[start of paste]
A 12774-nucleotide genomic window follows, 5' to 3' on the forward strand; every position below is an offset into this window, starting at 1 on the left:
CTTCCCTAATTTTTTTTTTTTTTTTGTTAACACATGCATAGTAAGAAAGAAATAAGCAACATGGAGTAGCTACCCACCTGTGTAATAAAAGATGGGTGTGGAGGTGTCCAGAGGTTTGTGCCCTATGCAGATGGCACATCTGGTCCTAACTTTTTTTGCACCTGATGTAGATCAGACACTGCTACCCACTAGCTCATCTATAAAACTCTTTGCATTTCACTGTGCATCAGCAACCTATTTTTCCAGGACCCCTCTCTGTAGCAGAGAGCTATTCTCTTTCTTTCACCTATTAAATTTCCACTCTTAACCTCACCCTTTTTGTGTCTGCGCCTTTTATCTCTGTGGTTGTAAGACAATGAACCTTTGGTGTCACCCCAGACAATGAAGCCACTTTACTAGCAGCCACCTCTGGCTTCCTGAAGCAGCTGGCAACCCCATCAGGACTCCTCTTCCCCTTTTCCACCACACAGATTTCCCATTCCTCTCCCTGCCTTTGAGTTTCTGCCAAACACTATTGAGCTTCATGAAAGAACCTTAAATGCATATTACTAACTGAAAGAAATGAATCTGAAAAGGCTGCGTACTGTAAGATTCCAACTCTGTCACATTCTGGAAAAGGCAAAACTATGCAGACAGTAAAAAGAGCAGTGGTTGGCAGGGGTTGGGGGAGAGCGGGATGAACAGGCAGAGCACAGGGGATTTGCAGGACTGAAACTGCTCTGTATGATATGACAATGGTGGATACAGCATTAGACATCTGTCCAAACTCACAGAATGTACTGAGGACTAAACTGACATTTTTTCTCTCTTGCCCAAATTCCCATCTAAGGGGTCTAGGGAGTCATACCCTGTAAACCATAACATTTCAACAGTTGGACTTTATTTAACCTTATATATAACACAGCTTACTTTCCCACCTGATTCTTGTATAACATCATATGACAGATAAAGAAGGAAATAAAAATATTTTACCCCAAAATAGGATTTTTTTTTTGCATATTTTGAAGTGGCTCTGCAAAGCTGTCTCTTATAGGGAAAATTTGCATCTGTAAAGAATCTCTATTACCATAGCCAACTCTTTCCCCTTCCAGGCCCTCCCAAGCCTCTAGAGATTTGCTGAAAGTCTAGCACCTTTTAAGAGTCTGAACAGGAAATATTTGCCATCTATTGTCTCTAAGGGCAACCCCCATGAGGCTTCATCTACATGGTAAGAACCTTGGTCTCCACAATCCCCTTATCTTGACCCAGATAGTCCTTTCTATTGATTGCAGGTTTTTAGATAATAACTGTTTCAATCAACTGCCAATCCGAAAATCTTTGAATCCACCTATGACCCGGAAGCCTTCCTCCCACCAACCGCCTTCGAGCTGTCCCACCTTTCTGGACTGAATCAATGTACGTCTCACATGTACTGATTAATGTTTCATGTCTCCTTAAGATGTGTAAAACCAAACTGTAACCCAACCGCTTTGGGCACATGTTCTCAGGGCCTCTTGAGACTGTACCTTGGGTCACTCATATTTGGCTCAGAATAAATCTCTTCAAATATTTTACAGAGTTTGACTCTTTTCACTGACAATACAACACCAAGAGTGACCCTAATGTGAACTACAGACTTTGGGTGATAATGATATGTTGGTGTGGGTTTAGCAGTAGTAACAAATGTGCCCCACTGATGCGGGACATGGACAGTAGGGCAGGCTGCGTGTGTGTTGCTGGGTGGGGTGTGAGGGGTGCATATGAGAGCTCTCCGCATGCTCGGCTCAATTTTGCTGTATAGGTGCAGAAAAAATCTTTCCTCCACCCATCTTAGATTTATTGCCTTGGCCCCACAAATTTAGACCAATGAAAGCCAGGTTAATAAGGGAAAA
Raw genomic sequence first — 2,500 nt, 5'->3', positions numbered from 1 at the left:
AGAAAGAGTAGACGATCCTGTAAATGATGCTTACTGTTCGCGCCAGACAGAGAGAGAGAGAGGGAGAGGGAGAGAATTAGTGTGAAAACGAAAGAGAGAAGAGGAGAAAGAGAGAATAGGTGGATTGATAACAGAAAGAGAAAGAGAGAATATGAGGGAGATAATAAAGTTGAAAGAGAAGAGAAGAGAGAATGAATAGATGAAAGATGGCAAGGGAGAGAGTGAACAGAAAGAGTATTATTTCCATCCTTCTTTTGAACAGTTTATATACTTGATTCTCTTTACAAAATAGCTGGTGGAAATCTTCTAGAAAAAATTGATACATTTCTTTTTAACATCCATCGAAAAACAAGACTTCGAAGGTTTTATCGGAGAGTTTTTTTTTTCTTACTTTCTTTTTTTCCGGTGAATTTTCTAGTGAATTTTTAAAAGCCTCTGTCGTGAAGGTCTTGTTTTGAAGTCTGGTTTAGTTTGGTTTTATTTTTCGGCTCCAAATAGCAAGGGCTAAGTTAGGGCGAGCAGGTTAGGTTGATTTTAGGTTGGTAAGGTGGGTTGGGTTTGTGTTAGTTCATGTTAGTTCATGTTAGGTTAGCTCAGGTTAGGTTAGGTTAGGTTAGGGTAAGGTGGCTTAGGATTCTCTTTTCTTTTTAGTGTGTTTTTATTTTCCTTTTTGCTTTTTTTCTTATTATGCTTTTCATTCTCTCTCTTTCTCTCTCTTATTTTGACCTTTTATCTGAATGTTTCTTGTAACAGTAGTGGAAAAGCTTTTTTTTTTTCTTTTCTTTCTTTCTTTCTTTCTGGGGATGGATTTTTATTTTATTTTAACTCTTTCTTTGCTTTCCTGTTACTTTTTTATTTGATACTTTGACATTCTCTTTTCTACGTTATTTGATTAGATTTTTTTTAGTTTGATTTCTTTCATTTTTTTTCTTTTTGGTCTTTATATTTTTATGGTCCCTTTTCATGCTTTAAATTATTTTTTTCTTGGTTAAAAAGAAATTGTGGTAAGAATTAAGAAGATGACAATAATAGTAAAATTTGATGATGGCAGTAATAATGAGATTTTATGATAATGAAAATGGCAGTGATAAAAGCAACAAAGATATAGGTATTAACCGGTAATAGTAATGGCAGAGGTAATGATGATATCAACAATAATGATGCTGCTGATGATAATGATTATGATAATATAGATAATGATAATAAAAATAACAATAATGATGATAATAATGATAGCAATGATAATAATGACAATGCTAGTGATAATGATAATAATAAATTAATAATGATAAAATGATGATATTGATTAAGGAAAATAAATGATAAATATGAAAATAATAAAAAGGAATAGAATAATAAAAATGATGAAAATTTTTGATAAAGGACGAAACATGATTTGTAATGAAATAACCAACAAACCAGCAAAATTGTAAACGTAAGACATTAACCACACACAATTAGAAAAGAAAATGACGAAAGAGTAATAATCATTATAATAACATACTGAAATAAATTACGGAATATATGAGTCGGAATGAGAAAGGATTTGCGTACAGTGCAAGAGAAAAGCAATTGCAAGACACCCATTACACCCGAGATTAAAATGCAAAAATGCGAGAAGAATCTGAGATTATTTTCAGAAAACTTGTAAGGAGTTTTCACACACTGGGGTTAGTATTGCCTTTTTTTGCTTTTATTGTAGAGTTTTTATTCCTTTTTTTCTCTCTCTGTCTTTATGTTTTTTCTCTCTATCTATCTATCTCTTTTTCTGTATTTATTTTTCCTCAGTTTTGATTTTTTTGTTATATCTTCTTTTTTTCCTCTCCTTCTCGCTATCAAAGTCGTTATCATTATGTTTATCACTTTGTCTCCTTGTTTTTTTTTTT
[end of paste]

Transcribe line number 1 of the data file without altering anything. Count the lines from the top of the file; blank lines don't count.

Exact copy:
A 12774-nucleotide genomic window follows, 5' to 3' on the forward strand; every position below is an offset into this window, starting at 1 on the left: